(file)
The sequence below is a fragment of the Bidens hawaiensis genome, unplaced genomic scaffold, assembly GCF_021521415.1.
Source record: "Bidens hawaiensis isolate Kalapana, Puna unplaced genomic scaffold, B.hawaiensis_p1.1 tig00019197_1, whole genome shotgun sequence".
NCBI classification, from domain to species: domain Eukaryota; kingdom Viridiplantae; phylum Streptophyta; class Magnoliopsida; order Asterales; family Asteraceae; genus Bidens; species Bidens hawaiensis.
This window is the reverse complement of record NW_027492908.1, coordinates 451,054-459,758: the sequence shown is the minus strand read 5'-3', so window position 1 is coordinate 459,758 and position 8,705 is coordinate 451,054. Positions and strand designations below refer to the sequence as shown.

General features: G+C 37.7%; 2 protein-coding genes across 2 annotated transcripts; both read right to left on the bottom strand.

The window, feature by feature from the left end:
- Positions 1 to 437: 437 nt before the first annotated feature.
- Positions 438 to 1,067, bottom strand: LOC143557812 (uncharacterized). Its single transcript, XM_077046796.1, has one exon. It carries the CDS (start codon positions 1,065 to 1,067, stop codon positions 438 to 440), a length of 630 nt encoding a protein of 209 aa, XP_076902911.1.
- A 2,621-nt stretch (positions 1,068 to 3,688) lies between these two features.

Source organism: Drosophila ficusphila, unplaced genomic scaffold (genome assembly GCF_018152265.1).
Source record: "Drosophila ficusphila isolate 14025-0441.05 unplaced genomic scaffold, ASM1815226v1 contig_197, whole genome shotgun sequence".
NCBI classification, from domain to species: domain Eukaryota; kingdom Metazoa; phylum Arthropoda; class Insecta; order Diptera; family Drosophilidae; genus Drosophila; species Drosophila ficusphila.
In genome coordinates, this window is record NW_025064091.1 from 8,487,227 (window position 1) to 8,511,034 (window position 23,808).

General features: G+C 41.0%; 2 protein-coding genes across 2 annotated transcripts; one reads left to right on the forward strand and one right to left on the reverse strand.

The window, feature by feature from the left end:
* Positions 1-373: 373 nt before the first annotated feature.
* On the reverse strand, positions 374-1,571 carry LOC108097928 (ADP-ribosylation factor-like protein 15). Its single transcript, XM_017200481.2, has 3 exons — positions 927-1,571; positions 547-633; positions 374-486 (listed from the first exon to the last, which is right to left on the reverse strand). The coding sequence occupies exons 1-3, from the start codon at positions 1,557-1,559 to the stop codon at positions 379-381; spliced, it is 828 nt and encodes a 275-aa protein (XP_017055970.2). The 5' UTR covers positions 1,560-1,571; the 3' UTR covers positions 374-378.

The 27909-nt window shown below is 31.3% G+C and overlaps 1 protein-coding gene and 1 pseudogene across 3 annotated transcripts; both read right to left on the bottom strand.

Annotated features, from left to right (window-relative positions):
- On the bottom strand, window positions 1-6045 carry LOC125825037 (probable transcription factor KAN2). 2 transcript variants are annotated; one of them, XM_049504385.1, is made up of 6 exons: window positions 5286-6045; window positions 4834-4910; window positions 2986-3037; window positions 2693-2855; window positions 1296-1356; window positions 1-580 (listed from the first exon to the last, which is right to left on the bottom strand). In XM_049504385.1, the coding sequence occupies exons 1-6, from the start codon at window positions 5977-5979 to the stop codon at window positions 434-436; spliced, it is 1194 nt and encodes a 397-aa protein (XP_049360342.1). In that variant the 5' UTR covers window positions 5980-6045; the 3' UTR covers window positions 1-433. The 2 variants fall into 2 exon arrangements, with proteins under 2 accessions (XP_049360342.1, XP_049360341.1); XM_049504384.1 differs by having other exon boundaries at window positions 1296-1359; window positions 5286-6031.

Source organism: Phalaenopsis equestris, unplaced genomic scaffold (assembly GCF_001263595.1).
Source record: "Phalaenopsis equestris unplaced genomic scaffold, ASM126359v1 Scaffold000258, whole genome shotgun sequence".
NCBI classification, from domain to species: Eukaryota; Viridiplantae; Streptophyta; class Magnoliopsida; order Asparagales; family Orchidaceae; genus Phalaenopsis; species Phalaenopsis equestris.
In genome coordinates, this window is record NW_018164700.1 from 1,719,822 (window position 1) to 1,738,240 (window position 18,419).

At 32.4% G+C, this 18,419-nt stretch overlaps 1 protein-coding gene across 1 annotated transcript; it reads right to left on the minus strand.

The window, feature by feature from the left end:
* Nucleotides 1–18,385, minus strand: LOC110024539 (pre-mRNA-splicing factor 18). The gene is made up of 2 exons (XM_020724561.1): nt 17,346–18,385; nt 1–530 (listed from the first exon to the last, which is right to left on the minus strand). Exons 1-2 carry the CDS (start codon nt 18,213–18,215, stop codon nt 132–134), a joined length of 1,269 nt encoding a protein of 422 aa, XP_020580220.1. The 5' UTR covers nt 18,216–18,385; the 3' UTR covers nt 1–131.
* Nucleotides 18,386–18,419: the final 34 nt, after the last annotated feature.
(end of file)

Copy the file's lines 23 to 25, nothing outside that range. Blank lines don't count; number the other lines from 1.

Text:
NCBI classification, from domain to species: Eukaryota; Viridiplantae; Streptophyta; class Magnoliopsida; order Asparagales; family Orchidaceae; genus Phalaenopsis; species Phalaenopsis equestris.
In genome coordinates, this window is record NW_018164700.1 from 1,719,822 (window position 1) to 1,738,240 (window position 18,419).

At 32.4% G+C, this 18,419-nt stretch overlaps 1 protein-coding gene across 1 annotated transcript; it reads right to left on the minus strand.